And it doesn’t have to be something that inspires awe in the masses, just something you previously had on the No Go list. The List of Things To Avoid. For me, one of the things on that list is making jams and jellies.
Disappointed? I’ll bet there’s loads of people reading this post who just said, ‘So what?! What’s the big deal about making jams and jellies?’
When I was little I watched my grandma and my mom canning food. It was a big process involving the scary pressure cooker and lots of steam and lots of frowning concentration, because the steam was Hot and if jars weren’t steralised people could get very Sick. It was Best If I Went To Play Outside.
When I was older I had food poisoning. On more than one occasion and both times I traced it back to what was probably poor hygiene in a restaurant kitchen.
I hated having food poisoning.
But I knew that good hygiene prevented food poisoning. You should see how I clean my kitchen after handling raw meat. My family is very tolerant. If they watch my frantic decontamination for too long I start in on a defensive ‘you don’t want food poisoning do you? I guarantee you don’t want food poisoning. You’ll have it one day, and it will be because of poor hygiene somewhere and you’ll realise how important it is to…‘ they’ve already silently crept out of the kitchen by this point.
I love the trend of kitchen gardens, foraging in hedgerows, and making domesticity chic. I think the idea of a house full of baking smells, a garden full of produce and a door covered in an arch of roses sounds like a really lovely English ideal. It’s the stereotypes from Before (the years before I lived in the UK) that I still can’t–and don’t want to, shake. It’s a Liberty Print life, a Cath Kidston pattered table cloth, a rosy cheeked gusto and a chin chin attitude that is so appealing, in parts.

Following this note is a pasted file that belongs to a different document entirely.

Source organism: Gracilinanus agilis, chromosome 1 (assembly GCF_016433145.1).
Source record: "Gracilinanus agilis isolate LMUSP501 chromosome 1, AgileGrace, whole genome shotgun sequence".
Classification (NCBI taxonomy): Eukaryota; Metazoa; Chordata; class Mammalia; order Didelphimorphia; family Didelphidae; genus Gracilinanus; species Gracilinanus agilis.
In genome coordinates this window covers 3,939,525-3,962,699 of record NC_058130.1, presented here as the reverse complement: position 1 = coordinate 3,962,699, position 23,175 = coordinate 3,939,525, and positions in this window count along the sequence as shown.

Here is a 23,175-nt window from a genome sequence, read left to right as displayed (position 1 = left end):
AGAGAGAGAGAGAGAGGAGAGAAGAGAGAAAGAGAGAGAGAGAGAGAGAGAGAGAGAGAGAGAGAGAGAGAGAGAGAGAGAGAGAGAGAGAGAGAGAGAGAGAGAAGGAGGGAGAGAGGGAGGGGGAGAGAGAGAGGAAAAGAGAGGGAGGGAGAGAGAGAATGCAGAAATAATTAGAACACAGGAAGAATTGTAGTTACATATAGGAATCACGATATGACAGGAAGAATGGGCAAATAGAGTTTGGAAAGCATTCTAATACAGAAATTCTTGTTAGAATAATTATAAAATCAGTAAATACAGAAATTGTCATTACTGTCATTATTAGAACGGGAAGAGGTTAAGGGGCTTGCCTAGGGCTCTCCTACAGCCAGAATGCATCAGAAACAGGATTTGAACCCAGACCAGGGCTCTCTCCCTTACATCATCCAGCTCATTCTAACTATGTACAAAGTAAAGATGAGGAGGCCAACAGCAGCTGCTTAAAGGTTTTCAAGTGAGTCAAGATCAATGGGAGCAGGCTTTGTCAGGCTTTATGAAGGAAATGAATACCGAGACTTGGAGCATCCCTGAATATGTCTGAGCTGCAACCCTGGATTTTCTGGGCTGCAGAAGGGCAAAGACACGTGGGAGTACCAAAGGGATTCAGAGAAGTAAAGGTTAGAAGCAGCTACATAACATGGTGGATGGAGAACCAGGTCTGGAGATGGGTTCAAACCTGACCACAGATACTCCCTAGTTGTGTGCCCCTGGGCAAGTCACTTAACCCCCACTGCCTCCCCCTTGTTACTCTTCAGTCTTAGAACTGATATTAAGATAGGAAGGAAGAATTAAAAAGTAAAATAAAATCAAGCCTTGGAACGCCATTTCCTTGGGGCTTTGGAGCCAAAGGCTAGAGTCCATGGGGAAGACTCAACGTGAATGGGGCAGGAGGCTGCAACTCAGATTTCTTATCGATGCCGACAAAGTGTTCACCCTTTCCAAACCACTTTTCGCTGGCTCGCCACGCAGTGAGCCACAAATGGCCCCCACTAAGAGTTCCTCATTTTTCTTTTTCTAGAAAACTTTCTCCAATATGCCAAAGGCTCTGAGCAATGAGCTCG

I don’t think I’m alone, and I don’t think it’s just an expat thing. More and more people are making jams and jellies now, taking advantage of all the craze for home grown fruit and vegetables. Fab! It’s lovely and wonderful that we’re such a world of homemakers. Except I couldn’t bear the idea of making something with improperly steralised equipment, handing out my jar of plum jam only to be handing out a dose of food poisoning as well. How awful. I avoided it when all around me were happily preserving away. Yes, Mom and Grandma managed it, but they were Mom and Grandma, ’nuff said.
This year I stood in my garden watching all the bushels of fruit ripening and said to myself, ‘maybe this year…‘ then conveniently my (step)daughter gathered it all up to make jams for favours for her wedding next year. Oh well, maybe I’ll try next year.
But I was not to be let off so easily. My time was clearly now: I was at a very domestic friend’s house recently, babbling on about how I wished I could organise myself enough to make some jam when she showed me a big basket full of what looked like mini Red Delicious apples. They were a type of crab apple I hadn’t seen before, red all the way through. She gave them to me so I could make some jelly. Hurrah.
They sat on my kitchen counter nearly a week. I would have to lie to her about them. I had to accept I was just too nervous to make jams or jellies.
Absentmindedly, I Googled crab apple recipes. The predominant thing to do with them was make jelly. Which is even more complicated than jam. Fantastic. But something about that extra little nudge of the Impossible made me put my hands on hips, and turn and stare at the crab apples with a new attitude.
I made a decision. I would be brave and I would conquer this fear.
And so I did. And yes, I was a bit uptight about the process but I did it and they look quite pretty. And the jelly tastes fantastic (we’ve had it with chicken and on toast so far–everyone is still healthy). Triumph! It was a pat on the back moment for me. Conquering a fear, no matter how trivial, is quite nice.
What fear are you going to conquer?
Now if you’re interested in the recipe, it is from Heather Grieg:
Recipe for Spiced Crab Apple Jam
Makes about 8 jars
2kg (4½ lb) crab apples
2.5 litres (4½ pints) water
16 whole cloves
8 pieces cinnamon
2 star anise
about 2kg (4½ lb) of preserving sugar
1 Wash apples and cut out any bad bits. Cut larger apples in half. Put all the ingredients except the sugar in a large preserving pan.
2 Bring to the boil then cover pan with a foil lid and simmer until soft and pulpy – about 40min.
3 Strain for 8 hours or overnight in a jelly bag over a large bowl. DO NOT SQUEEZE THE BAG.
4 Measure the juice back into the pan and add 500g sugar for every 500ml of the juice. Stir over a low heat until the sugar has dissolved then bring back to a brisk boil.
5 Boil rapidly for about 10-15 min. It should then show some reluctance to come off the spoon. Do not boil for longer than 20min.
6 Skim the top with a metal spoon to take off any scum, and then ladle into hot, sterilised jars, cover and seal.